Art Spotted: Amelanistic Western Diamondback Rattlesnake

The American International Rattlesnake Museum is located in Albuquerque, New Mexico and houses the largest collection of live rattlesnakes in the world.  Among them is a very rare amelanistic Western Diamondback rattlesnake (Crotalus atrox) named Marilyn.  Amelanism is a rare, but naturally occurring, condition caused by the lack of the biological pigment melanin.  In snakes this condition typically expresses with a unique yellow coloring on the scales.  Marilyn looks especially yellow given the contrast between her scales and the dark rocks of her habitat.  Amelanistic coral and corn snakes typically express with bright red and yellow coloration on their scales.

Albinism, sometimes used interchangeably with amelanism, is characterized by the lack of all biological pigments in the body, of which melanin is only one of many.  When amelanistic and albino specimens occur in the wild they usually do not survive to adulthood as they are more visible to predators.  Marilyn should live a long life of 20-30 years and grow to a length of over 6 feet at the AIRM.  The museum is dedicated to promoting principles of animal conservation and education about rattlesnakes to the public.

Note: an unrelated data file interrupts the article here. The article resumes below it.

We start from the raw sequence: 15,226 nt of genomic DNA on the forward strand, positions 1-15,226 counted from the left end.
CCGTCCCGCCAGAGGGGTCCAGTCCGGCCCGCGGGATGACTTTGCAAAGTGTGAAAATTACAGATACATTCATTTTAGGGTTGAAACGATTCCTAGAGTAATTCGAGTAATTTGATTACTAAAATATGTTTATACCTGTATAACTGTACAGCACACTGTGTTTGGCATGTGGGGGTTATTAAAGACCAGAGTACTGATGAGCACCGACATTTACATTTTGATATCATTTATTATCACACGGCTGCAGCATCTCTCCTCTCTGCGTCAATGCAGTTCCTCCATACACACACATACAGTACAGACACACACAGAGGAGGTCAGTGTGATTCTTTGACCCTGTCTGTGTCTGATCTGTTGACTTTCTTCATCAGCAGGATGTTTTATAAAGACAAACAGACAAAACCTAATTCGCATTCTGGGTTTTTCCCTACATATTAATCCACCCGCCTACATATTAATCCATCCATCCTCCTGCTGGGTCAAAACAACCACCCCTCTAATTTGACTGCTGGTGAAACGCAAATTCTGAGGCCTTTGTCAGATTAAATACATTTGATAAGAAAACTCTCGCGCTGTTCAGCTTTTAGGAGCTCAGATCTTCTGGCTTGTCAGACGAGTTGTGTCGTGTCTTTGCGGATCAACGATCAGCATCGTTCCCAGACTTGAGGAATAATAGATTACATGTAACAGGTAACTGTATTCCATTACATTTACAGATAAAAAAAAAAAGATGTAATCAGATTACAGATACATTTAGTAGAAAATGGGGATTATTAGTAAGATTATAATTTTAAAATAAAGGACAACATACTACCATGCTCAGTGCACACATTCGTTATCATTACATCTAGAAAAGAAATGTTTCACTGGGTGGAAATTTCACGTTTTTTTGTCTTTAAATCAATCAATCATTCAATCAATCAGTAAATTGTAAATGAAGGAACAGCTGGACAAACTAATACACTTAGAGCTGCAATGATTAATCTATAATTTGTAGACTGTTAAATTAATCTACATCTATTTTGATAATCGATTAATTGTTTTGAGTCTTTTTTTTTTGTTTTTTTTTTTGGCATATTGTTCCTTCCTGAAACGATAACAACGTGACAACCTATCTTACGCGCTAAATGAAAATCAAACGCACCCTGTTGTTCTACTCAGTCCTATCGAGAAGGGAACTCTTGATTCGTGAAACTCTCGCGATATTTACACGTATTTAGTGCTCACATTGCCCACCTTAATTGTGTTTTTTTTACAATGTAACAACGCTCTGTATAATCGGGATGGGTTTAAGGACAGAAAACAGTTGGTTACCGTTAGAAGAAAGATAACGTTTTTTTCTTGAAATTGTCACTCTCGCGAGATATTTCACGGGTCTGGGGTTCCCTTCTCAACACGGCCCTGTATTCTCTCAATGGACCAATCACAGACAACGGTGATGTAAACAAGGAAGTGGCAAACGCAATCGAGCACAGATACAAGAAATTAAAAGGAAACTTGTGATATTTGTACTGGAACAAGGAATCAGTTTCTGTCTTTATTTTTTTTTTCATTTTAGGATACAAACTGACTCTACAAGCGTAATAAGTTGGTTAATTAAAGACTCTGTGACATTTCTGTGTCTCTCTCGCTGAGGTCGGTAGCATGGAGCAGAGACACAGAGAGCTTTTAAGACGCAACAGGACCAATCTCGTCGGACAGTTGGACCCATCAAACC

The American International Rattlesnake Museum’s homepage: Click here!

Marilyn’s bio page: Click here!


2 thoughts on “Art Spotted: Amelanistic Western Diamondback Rattlesnake

  1. Ms. Rachel C. Bible – I must say thank you! These posts continually amaze and delight me with their variety and excellence. I hope you are well supported in this endeavor – the blog is a treasure archive, Thank you!

    1. Thank you so much for the amazing compliment! I am so happy that you are finding my posts interesting. I have a ton of diverse interests in art and related fields and it makes me very happy to be able to share them with others. The support that I’ve gotten since starting this blog for our gallery a short while ago has been absolutely amazing! Can you tell I’m blushing right now?


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